Friday, February 26, 2021

Some Thoughs on Different Morality

So, this entire post is based on me miss-reading a YouTube comment. I thought the commenter said (I'm paraphrasing) that it would be interesting if people were to write fantasy stories in a setting where morality was different. He or she then followed with an example that was not a different moral reality- it was a different perception of morality. 

When I went back and re-read the comment, I discovered that the person had never been talking about inventing worlds where morality was different- they simply thought it would be interesting if people spent more time detailing what moral beliefs people (or creatures) followed in an invented world. 

Of course, by then I had several pages, written long-hand (at 3:00 AM) detailing the difference between alternate morality and an altered perception of reality.

There are very few stories in a setting which involves an actual different morality. The one that comes to mind is Perelandra by C. S. Lewis. The concept behind the story is `what if someone from our world went to a planet where sin was never introduced, and they had a chance to warn the Eve figure against disobeying God?' 

 The people on Perelandra are naked, and there's nothing wrong with that. Not `there's no man-made stigma against it' but literally nothing wrong with it. The main character, Ransom, can talk all day to a naked woman and not have even a twinge of lust or embarrassment -not even think of her as naked- because everyone on Perelandra is operating under a different moral system than that of earth.

What is immoral on Perelandra is spending the night on solid ground. All the land is floating, the landscape constantly changing with the swells and dips of the ocean waves forming mountains and valleys -all except one tiny rock island, which the people were warned by God not to inhabit. Doing so (Ransom eventually realizes) doesn't just show disobedience, but also a lack of faith -a desire to take control away from God by seeking an earthly permanence. 

Now, C. S. Lewis was a Christian apologist (that's not someone who apologies for being a Christian; a Christian apologist is basically a philosopher who starts out with the underlying assumption that Christianity is true and that all his philosophies must build off that foundation.) so he was deeply interested in the underlying philosophy behind what is and isn't immoral. Maybe that's why he was able to write a convincing story about a place where nakedness is find, but if you linger on a rock island as sunset approaches, you will feel rightfully guilty for pushing the line. Perelandra is a thought experiment.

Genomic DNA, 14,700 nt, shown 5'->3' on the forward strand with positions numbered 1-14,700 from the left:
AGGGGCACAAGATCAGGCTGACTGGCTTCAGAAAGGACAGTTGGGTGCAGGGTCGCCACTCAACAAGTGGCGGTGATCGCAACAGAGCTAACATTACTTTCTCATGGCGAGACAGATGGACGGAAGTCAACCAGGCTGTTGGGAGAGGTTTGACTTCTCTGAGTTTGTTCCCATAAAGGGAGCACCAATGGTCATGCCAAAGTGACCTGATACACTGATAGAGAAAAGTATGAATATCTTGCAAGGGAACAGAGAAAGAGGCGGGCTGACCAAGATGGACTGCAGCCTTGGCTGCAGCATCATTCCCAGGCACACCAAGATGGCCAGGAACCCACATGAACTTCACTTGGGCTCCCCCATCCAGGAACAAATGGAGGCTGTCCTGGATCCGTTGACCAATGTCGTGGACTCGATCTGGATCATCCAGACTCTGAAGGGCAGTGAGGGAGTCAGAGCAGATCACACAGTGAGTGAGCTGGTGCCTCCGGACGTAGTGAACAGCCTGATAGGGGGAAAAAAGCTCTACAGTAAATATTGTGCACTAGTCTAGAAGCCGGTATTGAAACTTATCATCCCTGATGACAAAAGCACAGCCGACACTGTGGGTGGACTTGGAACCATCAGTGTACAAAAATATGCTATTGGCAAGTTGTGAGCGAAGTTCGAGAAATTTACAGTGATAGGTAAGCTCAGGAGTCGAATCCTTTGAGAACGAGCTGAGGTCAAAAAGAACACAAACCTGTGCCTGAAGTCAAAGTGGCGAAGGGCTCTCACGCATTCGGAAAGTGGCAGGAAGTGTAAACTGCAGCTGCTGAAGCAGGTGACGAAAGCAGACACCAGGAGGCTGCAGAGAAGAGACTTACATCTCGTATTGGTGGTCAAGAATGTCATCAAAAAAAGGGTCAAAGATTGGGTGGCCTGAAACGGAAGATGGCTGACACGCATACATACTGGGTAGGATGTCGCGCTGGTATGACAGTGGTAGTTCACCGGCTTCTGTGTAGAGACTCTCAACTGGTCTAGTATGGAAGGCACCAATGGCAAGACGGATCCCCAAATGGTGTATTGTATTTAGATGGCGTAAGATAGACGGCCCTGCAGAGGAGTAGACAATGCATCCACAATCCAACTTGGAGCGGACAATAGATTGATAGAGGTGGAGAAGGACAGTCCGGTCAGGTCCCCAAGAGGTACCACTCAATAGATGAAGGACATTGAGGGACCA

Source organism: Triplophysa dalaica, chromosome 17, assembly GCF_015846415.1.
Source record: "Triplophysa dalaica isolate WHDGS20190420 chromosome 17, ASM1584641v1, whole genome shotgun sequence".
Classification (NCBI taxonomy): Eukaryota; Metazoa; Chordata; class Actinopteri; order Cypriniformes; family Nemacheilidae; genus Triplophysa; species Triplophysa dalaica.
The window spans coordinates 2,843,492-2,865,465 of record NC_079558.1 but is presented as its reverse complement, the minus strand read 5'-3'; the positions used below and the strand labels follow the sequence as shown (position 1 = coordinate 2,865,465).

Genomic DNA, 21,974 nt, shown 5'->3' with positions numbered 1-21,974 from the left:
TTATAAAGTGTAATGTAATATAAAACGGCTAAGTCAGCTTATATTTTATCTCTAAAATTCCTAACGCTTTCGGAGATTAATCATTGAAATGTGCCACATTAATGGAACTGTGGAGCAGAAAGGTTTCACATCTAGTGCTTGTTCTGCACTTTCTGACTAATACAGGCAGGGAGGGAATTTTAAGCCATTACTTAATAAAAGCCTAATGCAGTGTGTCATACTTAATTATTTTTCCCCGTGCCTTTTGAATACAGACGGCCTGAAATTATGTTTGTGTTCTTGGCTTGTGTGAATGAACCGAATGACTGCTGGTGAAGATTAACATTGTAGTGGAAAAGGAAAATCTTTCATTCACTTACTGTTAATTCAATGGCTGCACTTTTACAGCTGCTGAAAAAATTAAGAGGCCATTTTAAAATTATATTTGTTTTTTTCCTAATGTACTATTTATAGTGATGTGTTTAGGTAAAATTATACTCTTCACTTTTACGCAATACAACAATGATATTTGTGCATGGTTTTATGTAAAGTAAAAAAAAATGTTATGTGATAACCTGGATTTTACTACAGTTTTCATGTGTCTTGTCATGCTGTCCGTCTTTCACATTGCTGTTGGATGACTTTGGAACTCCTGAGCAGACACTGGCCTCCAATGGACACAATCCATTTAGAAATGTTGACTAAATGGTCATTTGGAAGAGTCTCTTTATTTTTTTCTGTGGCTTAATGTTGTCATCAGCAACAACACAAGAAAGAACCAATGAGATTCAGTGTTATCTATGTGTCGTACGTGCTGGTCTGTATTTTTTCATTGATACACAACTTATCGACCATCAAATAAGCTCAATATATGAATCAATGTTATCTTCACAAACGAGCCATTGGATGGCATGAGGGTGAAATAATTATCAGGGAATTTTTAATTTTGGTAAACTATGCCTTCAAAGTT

It's really hard to write stories with an actual different morality because certain moral laws are hard-wired into human beings, I believe, by God. This makes actual different moral systems hard to relate to. I'm not sure you can do it without changing physical laws as well.

Coming up with different moral beliefs for different societies, on the other hand, is much easier and makes your world more realistic. It happens in the real world all the time.

For example, according to Jim Bishop's book, The Day Christ Died, `In Rome, the people thought that they were being lenient in permitting condemned men or surly slaves to fight for their lives. Their feeling was: "They are to die anyway. We give them a chance."' 

The difference between moral beliefs and actual moral law (the cause/effect of our actions) is the difference between icing and cake. The icing may change how a cake looks, but it doesn't change the cake. Chocolate is still chocolate, yellow cake is still yellow, even if the `icing' is actually whipped cream and strawberries. 

Moral beliefs shift all the time, depending on the views of society, and particularly who holds power, but the underlying moral laws do not shift. An example is the chattel slavery in the American south. Treating people as animals was not moral during the time that slavery was legal, and didn't become immoral the second the Emancipation Proclamation was signed.

As a pro-lifer, I would argue that the same principle holds in regard to abortion. I believe a baby is already a baby within the womb, and that calling him or her a fetus pre-birth is akin to slave owners calling black people sub-human. 

In both cases, because people are hard-wired to want to be moral -to object to killing babies, or treating people as animals- society has to de-humanize the victims in order to make such actions socially acceptable. 

It bothers me that people equate moral laws, given by God, with human laws which shift every time a government changes administration. I am especially concerned for the word-smiths of our nation, that we not confuse different morality with a different perception of morality. It is, to quote Mark Twain, `the difference between lightening and a lightening bug'.